This tutorial presents the IPv6 protocol, which is the successor to the IPv4 protocol used by the internet today. This protocol will allow, besides other things, the resolution of the limited number of available IP addresses problem.
IPv6 protocol description
The object of this tutorial is, before all else, to centralise the knowledge and to provide as much information as possible about IPv6. It is not to recopy the RFC word for word.
We should start the tutorial by stating the problem that has been thought about since 1992 by the Engineering Task Force, in relation to the saturation of IP addresses. In 1994 we saw the first recommendations. In 1996, the first IPv6 prototypes were updated. In 2003, we have started to migrate segments of IPv4 to IPv6.
The current IPv4 standard started to show some serious limitations. First of all, the number of available IP addresses was missing the necessary robustness and finesse needed for security and real time connections. This is where IPv6 comes in (or IP ng for “Next Generation”). This is necessary for the survival of the internet and has 2 main objectives:
Fix the problem of address spaces on the Internet, but also for other things like your car, dog, wife – anything!
We should anticipate that in the future multimedia applications will communicate differently with things becoming more mobile.
But this new standard must be able to be progressively added to routers, with a transparent existence with the current version of IP (IPv4).
With the new version of IP, the addresses will pass from 4 octets to 16 octets (making them 128 bits). You should also see that the addresses starting with 010 (1/8th of the total space) will be reserved for machines that are connected, saving the remaining 125 bits. The size of the reserved size can be variable with the notion of classes with a umber of fixed bits, has been fixed.
IPv6 also works with autonomous network notions and has planned addresses that start with 1111 1110 1 which will be freely used local addresses. The light bits will be used to identify the mask and address of the station that wants to “leave” the network.
IPv4 guarantees no delay on the path packets take and therefore must use tricks to be able to run applications like Windows Media Player and other “buffering” programs. It is for this reason that IPv6 has fields that “identify streams” and “prioritises” them. The general principle is the following: when I’m writing this, it isn’t exactly like this, but anyway:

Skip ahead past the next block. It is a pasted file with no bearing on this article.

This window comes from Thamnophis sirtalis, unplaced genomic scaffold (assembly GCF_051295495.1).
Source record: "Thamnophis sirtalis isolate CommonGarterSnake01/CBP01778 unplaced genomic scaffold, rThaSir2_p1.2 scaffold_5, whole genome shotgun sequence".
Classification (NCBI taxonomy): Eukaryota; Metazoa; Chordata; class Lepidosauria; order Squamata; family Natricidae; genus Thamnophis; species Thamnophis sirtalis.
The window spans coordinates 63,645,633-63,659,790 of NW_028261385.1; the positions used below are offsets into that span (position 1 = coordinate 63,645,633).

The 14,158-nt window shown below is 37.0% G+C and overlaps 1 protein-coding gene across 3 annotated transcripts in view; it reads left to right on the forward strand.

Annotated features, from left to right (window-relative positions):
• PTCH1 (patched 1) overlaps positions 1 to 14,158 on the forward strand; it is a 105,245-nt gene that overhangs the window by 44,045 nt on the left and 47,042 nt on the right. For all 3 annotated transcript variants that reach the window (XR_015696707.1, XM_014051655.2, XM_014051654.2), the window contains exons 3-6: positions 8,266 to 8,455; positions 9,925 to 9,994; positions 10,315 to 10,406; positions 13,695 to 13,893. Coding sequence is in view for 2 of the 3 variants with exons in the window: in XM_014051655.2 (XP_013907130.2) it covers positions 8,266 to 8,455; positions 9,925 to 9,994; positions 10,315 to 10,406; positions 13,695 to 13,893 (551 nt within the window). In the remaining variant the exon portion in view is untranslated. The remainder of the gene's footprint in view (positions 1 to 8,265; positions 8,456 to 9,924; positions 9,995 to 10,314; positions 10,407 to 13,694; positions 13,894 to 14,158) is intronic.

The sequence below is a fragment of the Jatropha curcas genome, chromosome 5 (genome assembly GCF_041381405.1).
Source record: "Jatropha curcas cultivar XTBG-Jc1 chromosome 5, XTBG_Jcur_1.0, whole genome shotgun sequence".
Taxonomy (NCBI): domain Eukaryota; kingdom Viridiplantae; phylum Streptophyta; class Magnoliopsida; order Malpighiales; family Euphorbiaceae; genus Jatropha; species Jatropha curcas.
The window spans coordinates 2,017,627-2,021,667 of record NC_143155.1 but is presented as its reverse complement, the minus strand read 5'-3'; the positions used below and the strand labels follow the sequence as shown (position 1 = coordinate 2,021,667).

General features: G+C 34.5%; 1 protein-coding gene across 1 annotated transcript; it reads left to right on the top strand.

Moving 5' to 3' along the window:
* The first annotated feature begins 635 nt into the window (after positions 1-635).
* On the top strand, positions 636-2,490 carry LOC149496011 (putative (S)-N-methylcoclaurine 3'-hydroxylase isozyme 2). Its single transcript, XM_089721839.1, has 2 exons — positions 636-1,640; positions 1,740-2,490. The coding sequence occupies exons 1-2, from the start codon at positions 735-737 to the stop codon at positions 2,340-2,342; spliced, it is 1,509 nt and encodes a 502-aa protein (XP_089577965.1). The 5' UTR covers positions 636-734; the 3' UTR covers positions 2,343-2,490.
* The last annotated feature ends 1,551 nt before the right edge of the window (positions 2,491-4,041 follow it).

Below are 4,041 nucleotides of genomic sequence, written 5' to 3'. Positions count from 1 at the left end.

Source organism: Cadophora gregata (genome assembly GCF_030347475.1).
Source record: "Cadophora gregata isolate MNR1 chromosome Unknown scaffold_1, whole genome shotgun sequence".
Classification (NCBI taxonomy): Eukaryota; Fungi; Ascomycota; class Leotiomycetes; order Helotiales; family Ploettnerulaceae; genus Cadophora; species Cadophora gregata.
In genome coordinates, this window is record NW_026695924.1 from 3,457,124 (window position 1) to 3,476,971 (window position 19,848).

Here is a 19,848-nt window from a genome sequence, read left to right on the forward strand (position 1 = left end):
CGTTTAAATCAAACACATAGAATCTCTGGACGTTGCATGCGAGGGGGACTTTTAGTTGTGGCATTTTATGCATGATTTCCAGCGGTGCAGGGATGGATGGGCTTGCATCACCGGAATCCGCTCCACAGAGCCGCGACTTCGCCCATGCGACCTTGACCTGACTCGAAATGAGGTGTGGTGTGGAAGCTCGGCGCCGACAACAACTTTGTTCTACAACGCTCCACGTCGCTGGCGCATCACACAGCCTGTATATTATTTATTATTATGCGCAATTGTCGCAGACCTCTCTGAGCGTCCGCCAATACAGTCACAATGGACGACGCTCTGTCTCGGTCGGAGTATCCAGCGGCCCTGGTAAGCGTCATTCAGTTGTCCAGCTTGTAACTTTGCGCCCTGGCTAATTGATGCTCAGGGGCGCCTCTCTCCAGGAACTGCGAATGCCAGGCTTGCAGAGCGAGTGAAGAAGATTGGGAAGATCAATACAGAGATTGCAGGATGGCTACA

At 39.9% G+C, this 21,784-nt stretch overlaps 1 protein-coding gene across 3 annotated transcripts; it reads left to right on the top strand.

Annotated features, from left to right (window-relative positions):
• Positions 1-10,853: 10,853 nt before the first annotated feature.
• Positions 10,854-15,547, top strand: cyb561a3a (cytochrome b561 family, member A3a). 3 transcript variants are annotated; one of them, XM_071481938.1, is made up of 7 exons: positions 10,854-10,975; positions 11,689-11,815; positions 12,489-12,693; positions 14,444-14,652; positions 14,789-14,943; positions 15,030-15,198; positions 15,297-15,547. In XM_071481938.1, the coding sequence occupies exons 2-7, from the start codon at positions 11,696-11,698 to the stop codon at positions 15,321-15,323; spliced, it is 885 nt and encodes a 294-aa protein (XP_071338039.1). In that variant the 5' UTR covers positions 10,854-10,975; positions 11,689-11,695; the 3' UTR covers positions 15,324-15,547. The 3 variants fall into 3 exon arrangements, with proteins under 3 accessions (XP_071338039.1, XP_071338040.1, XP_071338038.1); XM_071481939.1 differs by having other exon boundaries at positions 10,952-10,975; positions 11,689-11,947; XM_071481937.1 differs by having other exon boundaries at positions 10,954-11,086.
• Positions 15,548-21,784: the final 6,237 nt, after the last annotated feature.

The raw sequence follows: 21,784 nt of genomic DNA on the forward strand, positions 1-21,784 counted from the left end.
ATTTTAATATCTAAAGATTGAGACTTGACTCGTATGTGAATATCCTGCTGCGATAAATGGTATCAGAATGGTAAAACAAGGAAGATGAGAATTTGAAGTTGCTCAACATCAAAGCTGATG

When a server wishes to send a data stream (audio, video, etc) to a destination, it will attribute a unique identifier to all of its packets.
This signals to the routers which packets are coming, and treats them all equally, the characteristics of this treatment (for example, to reserve the determined transmission capacity). So that the packets are transmitted by the network management protocol or by the packets themselves (the extension is in the headers).
The “priority” field adds another setting that can be used by the sender, and treats the packets that have been sent by him. This priority is not complete, but relative to a resolved sender: 0 to 7 for normal traffic and 8 to 15 for real time items. In this case, the receiver is responsible for letting the sender know if there are any packet losses.
The designers have left these 2 fields so that they can correctly manage the priority hierarchy between the different data streams and the network (router) in respecting the 2 primary principles of the Internet; no bandwidth limitations for a particular delivery and autonomy for each network node.
The optional information is not included in the header (different from IPv4) but in the specific extensions that follow. The size of these extensions are multiplied by 8 and are not limited (eg imposed routing, encapsulation, fragmentation information) anything that you want as long as it is correct!
For security, the authentication guarantees the integrity of the transmissions. The encapsulations use the DES algorithms (Data Encryption Standard), but all this will evolve depending on legislation and user rights.
This is all very nice, but the problem is passing from version 4 to v6 (v5 or ST Datagram mode is almost not used: http://www.olympus-zone.net/00-Home/04-Protocoles/05-IPv5/'Theme=Blue&langue=fr) or how to have two protocols happily existing together on the same network, OUCH!
Yes, so these new machines possess a 16 octet address, which signifies to the routers and machines that they should retransmit IPv4 packets and vice versa.
More phases to this:
Total implementation of v4 and v6.
@v4 contained in @v6 and encapsulation of v6 packet in v4.
The translation is then done in the headers by the node to node routers.
The only constraint that is known is the update of the DNS servers (Domain Name Server: a machine that hosts lists that allows them to convert the alphabetic identifiers into IP addresses). We have now finished! I imagine that there are a few computer professionals out there that have now learnt something new.
To finish, people that wish to have more details about the RFC, I recommend that you look at these addresses:
http://www.urec.cnrs.fr/ipv6/RFC.html (This is a page from the CNRS site, where all the RFC papers that concern IPv6 are available, and there are quite a few of them).
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